Navy FCU
is part of the CO-OP ATM network.
(but not part of the CO-OP Shared Branching network)
  |     |   Comment #14
I'm a long time Alliant member surprised to learn they do not offer shared branching.  I thought they did, but it might be I simply do not understand.  I can relate, though, something I do routinely:

I live roughly 600 miles distant from Chicago.  I often need to deposit checks into my Alliant savings account.  I go into my local CU, which definitely is not Alliant.  I use their ATM, which is on the CO-OP network, to make my Alliant deposit.  This is something I do all the time.  Most recent time I did this was last Saturday.  There is never a problem, and Alliant pays me interest from the day of deposit.  There is no charge for this service from the local CU or from Alliant.

That's all I know.  Whether what I do constitutes shared branching, or not, I don't know.
  |     |   Comment #15
Does the "home" credit union pay a fee to the shared branch when utilized by one of its members, or is this a service that participating credit unions simply agree to provide for free to other participating credit unions?
  |     |   Comment #18
Some do and some do not it depends on the Shared CU and if they charge a fee. Some CU will pick up the charges from these transactions.
  |     |   Comment #17
While shared banking with the credit unions are nice you can be hit with charges I know of one that will charge you to make a deposit into another CU account.  Lets say while you are getting $200 from your savings at CU A and want to deposit it in CU B while you are at the teller line you maybe hit with a charge to do that by the Shared Banking CU.  On top of that their ATM will not accept deposits!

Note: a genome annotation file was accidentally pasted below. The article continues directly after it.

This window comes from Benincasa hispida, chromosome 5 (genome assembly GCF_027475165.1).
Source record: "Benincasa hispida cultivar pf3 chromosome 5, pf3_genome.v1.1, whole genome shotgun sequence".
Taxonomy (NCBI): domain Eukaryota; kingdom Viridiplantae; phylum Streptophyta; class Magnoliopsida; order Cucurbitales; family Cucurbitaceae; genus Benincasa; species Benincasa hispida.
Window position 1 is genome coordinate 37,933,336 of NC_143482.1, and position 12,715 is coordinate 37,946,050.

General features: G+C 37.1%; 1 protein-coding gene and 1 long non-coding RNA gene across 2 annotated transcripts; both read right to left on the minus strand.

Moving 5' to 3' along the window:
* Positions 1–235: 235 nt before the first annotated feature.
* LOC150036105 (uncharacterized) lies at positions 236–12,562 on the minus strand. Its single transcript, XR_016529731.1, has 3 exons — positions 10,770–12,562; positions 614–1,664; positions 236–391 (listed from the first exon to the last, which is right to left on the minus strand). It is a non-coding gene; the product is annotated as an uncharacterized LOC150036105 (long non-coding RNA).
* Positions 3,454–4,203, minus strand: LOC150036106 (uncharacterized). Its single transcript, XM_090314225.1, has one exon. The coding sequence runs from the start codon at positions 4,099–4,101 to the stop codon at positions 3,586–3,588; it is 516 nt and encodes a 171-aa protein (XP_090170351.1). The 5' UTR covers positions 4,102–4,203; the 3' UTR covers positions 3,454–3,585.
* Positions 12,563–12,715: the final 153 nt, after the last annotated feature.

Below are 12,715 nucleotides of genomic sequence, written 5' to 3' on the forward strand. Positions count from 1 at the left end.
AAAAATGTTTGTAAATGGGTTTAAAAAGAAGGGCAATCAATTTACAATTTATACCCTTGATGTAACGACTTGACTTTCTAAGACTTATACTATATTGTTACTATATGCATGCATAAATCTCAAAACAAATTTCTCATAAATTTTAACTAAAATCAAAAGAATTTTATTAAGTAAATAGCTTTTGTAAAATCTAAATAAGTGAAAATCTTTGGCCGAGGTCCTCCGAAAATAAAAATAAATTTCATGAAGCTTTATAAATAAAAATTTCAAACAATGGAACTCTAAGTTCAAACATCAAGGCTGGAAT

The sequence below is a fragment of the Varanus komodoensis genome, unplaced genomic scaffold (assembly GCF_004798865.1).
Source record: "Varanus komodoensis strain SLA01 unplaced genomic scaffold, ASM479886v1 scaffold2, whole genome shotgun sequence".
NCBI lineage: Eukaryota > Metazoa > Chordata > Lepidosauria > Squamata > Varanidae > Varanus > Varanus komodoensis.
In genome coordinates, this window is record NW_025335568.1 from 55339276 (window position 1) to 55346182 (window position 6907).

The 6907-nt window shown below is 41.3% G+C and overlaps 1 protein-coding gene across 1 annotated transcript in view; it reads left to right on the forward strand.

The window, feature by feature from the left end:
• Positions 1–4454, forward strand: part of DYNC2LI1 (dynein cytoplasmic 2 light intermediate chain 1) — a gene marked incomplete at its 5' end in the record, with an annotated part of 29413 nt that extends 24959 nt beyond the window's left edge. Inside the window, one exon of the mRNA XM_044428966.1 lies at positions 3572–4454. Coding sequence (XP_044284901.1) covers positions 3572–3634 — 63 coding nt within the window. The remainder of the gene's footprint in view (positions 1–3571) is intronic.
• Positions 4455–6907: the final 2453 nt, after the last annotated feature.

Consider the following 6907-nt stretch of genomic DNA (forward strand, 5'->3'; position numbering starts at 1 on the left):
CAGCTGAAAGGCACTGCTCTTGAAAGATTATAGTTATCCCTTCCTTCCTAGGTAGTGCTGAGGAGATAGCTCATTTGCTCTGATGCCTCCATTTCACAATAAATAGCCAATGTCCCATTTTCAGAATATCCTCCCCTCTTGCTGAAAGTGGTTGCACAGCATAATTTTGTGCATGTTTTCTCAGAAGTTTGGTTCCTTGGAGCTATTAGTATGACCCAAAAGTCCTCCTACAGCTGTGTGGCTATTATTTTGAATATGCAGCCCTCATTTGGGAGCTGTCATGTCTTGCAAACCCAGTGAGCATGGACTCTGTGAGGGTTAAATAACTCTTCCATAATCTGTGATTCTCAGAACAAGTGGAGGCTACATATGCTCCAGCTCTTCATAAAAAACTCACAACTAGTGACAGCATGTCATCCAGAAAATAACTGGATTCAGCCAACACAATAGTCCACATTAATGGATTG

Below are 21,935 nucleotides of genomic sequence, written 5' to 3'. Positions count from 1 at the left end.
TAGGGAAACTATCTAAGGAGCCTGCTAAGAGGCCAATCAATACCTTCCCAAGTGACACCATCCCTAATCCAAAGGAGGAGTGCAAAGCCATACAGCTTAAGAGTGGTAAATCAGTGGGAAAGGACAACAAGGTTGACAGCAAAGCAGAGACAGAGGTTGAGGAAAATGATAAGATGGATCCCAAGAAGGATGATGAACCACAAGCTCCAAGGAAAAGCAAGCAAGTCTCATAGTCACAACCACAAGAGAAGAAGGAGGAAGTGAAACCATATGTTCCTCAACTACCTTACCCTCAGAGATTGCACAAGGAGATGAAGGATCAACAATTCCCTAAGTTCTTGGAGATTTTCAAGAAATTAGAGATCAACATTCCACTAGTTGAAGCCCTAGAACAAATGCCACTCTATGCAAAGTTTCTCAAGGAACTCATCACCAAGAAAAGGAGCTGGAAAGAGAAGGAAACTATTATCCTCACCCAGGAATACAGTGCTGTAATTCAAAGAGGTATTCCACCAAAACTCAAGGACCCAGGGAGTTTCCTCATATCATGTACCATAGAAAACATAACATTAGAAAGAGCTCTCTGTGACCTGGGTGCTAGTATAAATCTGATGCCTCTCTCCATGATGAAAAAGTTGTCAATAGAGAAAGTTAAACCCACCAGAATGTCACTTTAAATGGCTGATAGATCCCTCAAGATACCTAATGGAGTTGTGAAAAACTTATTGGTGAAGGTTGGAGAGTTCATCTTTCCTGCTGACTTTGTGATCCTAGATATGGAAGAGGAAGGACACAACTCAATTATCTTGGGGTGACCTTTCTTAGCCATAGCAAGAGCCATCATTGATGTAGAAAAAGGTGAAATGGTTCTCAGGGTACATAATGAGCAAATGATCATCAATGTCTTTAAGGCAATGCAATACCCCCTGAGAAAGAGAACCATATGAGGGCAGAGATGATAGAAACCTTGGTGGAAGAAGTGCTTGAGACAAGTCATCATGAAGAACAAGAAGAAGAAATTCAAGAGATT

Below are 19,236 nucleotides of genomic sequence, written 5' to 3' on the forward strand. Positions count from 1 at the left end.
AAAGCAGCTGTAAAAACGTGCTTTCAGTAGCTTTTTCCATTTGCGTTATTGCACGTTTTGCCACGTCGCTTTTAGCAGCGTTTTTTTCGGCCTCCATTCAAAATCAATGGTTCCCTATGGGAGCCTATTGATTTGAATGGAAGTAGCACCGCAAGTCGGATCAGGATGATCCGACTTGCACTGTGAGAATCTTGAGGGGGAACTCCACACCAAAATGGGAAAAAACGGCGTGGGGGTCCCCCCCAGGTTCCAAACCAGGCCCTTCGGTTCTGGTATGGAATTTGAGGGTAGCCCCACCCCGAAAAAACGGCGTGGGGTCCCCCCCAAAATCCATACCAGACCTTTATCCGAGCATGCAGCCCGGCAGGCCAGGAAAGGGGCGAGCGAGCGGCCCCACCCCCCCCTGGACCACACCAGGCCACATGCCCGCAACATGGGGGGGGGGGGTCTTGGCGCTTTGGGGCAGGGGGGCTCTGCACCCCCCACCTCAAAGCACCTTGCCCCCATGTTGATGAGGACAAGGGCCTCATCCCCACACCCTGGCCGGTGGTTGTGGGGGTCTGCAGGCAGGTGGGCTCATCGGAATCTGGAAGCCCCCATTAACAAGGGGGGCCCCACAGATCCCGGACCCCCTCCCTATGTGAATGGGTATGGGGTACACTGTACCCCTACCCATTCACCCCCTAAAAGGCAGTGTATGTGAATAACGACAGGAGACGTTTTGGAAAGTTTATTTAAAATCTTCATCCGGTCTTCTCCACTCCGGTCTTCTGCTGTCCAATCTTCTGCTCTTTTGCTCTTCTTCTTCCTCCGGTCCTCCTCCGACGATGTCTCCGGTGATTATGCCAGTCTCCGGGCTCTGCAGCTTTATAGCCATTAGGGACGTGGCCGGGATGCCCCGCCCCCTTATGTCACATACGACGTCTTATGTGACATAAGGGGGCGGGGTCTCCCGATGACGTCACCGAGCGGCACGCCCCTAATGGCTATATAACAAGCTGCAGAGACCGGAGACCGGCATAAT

Be careful on the ATMs here in Colorado Most 7-11 have COOP ATM some of the franchise one do not.  Those are mostly like the Conoco 7-11 which are not the same as a regular 7-11.
  |     |   Comment #19
Here is a tip if Traveling outside the US let your CU know if you plan on using the ATMs before you travel.  Otherwise you may find out that for security reasons they have put a hold on your card! That may mean you will have to get up in the middle of the night to call your CU to get everything straighten on out and international calls can run up your bill. 
  |     |   Comment #20
First of all, as a new fcu teller, Alliant do shared branching already when I got hired.
And for members of their own credit unions they don't have to close their account when they move locations. They can search online what is the nearest credit union in their location and call them if they participate shared branching with your own credit union so you can save time traveling and you know where to go.
They can let it stay open, specially when it earns good interest. But the downside is they can only withdraw cash on whatever's the limit of credit union they doing the transaction, but you can always request ahead if you plan to withdraw cash $500 or more by doing it personally or a courtesy phone call stating your name and your credit union and don't forget to leave a callback number. Another option is, they can open an account locally and do transfers if they like in that way they can let their money run around without any hassles :)
  |     |   Comment #21
As a business shares branch team group organizers of development digital media strategies spreading team groups sharing experience and knowledge I recently learned that one can use the shared branch network to move IRA CD money quickly and efficiently. This makes it easier to take advantage of CD promotions that are short-lived. Instead of taking weeks to transfer money, one can open the receiving IRA CD account and then go to a shared branch to immediately transfer the money from one credit union to another. www.tax.com